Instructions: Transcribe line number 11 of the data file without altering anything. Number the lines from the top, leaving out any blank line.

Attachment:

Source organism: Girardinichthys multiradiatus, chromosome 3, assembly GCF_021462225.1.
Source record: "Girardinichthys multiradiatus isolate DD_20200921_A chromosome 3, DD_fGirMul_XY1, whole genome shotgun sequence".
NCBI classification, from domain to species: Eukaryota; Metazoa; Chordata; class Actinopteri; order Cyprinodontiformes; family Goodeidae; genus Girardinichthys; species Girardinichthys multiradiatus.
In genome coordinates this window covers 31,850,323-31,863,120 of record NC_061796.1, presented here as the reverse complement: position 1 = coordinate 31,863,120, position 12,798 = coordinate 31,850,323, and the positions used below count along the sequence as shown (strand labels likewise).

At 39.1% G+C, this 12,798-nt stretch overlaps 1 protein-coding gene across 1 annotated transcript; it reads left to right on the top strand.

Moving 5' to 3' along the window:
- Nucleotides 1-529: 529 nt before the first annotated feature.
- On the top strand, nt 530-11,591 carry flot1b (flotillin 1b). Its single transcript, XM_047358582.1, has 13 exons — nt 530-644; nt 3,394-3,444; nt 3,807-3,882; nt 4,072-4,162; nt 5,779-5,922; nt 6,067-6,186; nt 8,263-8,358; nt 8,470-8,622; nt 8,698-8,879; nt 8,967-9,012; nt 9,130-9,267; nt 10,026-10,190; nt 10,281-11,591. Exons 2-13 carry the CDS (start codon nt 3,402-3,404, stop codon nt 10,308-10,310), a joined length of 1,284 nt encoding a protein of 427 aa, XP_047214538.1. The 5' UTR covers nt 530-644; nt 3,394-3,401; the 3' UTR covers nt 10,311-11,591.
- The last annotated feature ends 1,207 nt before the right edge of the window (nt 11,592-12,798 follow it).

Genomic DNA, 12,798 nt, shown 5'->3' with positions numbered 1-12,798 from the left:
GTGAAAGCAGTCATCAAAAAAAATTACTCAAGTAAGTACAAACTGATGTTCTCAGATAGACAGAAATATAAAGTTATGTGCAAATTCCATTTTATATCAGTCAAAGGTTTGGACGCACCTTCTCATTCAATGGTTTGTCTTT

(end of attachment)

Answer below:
GTGAAAGCAGTCATCAAAAAAAATTACTCAAGTAAGTACAAACTGATGTTCTCAGATAGACAGAAATATAAAGTTATGTGCAAATTCCATTTTATATCAGTCAAAGGTTTGGACGCACCTTCTCATTCAATGGTTTGTCTTT